Depending on the APIs that you require, these differences may mean that you must create slightly different code packages with small differences in the code for each store.

When developing your extension, you may sideload it in your browser to test it in different environments before submitting your extension to browser stores.

Publish your extension to browser stores

You may submit and seek browser extensions in the following browser stores.

Some stores allow you to download listed extensions from other browsers. Downloading from from another browser may save you (the developer) effort upfront and remove the requirement to submit to additional stores if users are able to navigate to the existing store listings across different browsers. However, cross-browser access is not guaranteed by browser stores. To ensure your users are able to find your extension in different browsers, you should maintain a listing on each browser extension store.

An extension may have overlapping audiences that often use multiple browsers, or you may discover that it should be targeting an audience that it has not before. To make this happen, existing Chromium extensions may be migrated from one browser to another.

Migrate an existing extension to Microsoft Edge

If you already developed an extension for another Chromium browser and want to offer it and ensure it works through Microsoft Edge, you do not have to rewrite your extension. Migrating existing Chromium extensions to other Chromium browsers is straightforward as long as the APIs you use are available on different browsers or there are other APIs that provide the required functionality.

For more information on porting your Chrome extension, see Port Chrome extensions to Microsoft (Chromium) Edge. Once you have ported your extension to the target browser, the next step is to publish it.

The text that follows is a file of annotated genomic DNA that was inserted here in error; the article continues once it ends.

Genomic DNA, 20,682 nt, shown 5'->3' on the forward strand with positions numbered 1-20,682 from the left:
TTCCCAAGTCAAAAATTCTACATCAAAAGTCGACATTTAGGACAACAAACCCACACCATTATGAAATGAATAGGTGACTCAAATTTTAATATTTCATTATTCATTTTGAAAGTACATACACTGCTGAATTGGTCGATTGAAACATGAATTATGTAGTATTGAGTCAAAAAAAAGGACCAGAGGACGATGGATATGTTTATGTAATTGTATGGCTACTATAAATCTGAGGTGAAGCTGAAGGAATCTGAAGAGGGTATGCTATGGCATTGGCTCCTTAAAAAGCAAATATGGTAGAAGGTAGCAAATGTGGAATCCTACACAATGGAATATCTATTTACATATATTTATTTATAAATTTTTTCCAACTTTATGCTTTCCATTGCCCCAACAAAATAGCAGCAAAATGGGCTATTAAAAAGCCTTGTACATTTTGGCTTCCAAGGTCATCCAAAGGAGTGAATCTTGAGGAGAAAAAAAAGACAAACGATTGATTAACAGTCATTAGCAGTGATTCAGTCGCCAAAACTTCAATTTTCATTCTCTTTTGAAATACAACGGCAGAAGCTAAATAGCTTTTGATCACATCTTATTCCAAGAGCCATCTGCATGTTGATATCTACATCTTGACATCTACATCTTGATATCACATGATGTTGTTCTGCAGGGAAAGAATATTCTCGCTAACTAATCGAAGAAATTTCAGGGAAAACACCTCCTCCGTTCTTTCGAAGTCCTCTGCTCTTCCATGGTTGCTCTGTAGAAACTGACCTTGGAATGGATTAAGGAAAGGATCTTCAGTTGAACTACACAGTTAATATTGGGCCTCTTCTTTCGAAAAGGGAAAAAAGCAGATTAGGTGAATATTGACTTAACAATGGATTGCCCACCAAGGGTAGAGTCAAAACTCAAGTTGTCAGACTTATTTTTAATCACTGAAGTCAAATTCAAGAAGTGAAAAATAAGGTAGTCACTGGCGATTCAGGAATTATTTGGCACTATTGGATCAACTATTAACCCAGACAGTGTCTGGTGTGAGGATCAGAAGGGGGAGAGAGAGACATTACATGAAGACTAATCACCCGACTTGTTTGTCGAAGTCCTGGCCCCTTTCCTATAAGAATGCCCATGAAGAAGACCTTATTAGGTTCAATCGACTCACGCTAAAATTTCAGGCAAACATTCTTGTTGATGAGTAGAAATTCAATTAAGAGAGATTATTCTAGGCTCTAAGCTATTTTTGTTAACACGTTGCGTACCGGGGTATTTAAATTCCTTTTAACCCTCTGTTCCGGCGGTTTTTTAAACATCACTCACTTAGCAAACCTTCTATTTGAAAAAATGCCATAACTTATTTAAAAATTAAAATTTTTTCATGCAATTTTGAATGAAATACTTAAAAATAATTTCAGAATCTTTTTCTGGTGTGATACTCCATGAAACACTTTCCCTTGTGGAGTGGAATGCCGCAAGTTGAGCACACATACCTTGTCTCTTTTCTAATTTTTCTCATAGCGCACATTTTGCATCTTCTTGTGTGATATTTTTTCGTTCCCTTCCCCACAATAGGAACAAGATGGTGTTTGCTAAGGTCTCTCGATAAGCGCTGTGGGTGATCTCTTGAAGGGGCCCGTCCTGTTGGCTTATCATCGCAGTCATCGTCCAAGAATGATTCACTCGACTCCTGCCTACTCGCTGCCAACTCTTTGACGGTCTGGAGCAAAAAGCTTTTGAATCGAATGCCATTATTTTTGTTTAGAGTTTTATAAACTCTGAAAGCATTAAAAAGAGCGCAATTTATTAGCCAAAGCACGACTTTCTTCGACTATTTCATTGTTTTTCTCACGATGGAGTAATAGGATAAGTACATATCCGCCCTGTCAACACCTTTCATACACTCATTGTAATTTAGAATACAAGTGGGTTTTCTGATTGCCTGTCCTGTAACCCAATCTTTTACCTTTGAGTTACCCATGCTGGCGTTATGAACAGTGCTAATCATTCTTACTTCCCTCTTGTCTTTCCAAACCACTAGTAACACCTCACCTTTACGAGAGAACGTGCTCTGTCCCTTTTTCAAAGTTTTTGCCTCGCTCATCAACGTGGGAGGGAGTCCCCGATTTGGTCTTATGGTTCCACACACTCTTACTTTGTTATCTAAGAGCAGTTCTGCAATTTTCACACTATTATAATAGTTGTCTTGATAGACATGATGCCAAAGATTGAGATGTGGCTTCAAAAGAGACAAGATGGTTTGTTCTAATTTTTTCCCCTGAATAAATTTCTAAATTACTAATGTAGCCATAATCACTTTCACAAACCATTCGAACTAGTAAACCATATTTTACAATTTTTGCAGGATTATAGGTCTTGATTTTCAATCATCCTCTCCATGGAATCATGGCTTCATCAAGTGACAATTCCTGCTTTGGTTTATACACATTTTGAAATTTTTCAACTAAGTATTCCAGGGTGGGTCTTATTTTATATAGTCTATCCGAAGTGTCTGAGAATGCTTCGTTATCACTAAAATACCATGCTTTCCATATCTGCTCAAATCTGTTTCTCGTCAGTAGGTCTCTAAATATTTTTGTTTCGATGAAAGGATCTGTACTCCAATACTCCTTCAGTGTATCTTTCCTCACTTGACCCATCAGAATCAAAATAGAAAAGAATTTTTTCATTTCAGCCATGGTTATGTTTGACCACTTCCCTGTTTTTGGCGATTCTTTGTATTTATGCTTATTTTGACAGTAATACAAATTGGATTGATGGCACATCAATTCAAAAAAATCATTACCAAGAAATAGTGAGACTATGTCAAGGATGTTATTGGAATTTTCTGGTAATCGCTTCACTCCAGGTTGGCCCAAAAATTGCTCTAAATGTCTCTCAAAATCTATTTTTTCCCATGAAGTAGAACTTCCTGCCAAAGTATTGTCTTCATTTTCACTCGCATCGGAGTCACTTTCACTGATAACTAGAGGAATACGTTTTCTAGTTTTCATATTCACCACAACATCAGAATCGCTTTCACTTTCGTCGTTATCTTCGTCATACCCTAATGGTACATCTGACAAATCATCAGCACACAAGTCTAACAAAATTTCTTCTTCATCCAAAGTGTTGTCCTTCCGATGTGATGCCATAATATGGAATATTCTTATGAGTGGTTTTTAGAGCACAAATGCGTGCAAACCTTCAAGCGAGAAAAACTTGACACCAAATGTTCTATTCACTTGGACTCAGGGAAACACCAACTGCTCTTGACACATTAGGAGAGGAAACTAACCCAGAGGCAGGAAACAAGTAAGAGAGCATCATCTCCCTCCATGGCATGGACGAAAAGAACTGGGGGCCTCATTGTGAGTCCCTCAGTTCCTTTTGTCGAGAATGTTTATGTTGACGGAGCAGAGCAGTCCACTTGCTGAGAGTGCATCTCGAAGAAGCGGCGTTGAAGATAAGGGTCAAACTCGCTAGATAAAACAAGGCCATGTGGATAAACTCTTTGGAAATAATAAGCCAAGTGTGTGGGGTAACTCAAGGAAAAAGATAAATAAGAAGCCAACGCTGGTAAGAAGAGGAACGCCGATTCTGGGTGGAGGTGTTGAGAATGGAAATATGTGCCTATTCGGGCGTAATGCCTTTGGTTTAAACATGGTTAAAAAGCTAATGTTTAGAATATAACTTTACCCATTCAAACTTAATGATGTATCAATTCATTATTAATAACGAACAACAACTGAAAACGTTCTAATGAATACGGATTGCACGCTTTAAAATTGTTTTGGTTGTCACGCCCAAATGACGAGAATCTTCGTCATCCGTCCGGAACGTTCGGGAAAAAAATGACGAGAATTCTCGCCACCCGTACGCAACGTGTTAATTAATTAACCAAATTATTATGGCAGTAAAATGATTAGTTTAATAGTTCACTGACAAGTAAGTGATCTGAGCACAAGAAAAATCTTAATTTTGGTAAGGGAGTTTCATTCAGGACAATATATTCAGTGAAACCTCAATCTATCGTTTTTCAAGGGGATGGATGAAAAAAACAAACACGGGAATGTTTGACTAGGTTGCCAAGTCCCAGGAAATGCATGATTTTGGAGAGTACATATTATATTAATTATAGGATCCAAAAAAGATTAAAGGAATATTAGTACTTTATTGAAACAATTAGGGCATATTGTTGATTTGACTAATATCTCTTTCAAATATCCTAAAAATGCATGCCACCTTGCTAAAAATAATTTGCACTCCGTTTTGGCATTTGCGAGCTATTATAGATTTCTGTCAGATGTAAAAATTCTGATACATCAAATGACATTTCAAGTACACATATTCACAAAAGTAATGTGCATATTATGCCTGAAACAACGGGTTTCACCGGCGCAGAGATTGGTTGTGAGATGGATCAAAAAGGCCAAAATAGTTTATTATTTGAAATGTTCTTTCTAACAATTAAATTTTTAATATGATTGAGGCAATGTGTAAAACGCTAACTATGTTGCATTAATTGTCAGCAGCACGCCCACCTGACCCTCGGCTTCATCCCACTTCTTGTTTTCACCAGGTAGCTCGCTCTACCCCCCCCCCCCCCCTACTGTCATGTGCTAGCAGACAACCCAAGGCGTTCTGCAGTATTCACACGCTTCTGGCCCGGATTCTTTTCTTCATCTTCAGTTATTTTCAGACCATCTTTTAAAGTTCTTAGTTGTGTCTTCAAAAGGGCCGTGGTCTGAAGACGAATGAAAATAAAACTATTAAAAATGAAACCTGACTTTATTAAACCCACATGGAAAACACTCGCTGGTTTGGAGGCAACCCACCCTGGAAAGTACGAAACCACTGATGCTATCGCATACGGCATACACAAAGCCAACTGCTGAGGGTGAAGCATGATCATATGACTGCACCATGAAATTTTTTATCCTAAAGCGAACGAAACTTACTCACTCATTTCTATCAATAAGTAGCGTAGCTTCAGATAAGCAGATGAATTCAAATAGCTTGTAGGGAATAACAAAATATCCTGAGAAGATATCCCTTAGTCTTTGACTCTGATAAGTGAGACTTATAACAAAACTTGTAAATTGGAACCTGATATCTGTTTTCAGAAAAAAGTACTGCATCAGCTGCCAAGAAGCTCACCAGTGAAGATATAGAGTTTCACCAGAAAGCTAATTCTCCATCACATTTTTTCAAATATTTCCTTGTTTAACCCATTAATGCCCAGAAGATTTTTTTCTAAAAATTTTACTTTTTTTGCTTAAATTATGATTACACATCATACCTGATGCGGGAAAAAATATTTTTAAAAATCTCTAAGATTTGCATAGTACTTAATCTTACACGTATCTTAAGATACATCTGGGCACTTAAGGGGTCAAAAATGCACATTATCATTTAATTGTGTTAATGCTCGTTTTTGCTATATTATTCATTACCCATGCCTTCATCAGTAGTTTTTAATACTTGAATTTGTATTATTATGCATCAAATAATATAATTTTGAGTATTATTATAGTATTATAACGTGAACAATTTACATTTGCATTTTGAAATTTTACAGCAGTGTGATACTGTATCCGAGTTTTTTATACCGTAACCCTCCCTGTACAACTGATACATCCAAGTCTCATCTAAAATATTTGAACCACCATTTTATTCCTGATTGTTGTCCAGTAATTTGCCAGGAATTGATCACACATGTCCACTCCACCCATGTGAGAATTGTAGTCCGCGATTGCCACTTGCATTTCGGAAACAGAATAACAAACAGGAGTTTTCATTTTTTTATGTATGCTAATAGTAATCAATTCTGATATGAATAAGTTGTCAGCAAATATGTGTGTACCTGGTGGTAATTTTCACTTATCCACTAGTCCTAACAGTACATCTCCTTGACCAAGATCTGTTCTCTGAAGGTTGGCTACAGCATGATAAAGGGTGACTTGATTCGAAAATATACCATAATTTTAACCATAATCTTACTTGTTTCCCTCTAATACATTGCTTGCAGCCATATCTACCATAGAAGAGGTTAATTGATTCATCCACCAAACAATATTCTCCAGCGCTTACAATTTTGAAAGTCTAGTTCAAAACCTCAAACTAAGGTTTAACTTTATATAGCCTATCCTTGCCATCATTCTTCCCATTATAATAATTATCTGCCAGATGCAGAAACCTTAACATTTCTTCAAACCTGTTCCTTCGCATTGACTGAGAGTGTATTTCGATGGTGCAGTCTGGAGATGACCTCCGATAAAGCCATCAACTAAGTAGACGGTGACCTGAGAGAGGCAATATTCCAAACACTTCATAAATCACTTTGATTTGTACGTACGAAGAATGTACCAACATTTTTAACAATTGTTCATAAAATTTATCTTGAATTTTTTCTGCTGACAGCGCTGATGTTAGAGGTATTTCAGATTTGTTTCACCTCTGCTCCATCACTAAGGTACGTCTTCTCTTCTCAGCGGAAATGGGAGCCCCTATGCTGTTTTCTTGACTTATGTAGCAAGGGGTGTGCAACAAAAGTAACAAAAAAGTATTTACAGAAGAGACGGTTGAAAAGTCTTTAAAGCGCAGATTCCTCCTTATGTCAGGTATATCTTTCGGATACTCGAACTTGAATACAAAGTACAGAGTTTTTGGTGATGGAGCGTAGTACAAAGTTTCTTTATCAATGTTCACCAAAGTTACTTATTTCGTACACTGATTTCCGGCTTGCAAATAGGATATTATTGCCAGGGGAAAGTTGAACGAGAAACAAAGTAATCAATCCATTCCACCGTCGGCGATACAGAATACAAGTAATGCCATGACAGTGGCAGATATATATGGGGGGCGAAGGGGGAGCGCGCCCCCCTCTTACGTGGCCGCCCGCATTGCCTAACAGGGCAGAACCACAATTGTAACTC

Publishing to the Microsoft Edge add-ons website

To get started publishing your extension to Microsoft Edge, you must register for a developer account with a MSA email account (,, and so on) to submit your extension listing in the store. When choosing an email address to register, consider if you must transfer or share ownership of the extension with others in your organization. After registration is complete, you may create a new extension submission to the store.

To submit your extension to the store, you must meet the following requirements.

  • An archive (.zip) file that contains your code files.
  • All required visual assets, which includes a logo and small promotional tile.
  • Optional promotional media, such as screenshots, larger promotional tiles, a URL, or any combination to videos of your extension.
  • Information that describes your extension such as the name, short description, long description, and a link to your privacy policy.


Different stores may have different submission requirements. The above list summarizes the requirements for publishing an extension to Microsoft Edge.

After you complete the submission process, your extension is reviewed and either passes or fails the certification process. Owners are notified of the outcome and given next steps as required. If you submit an updated extension to the store, including updates to the extension listing details, a new review process is started.

See also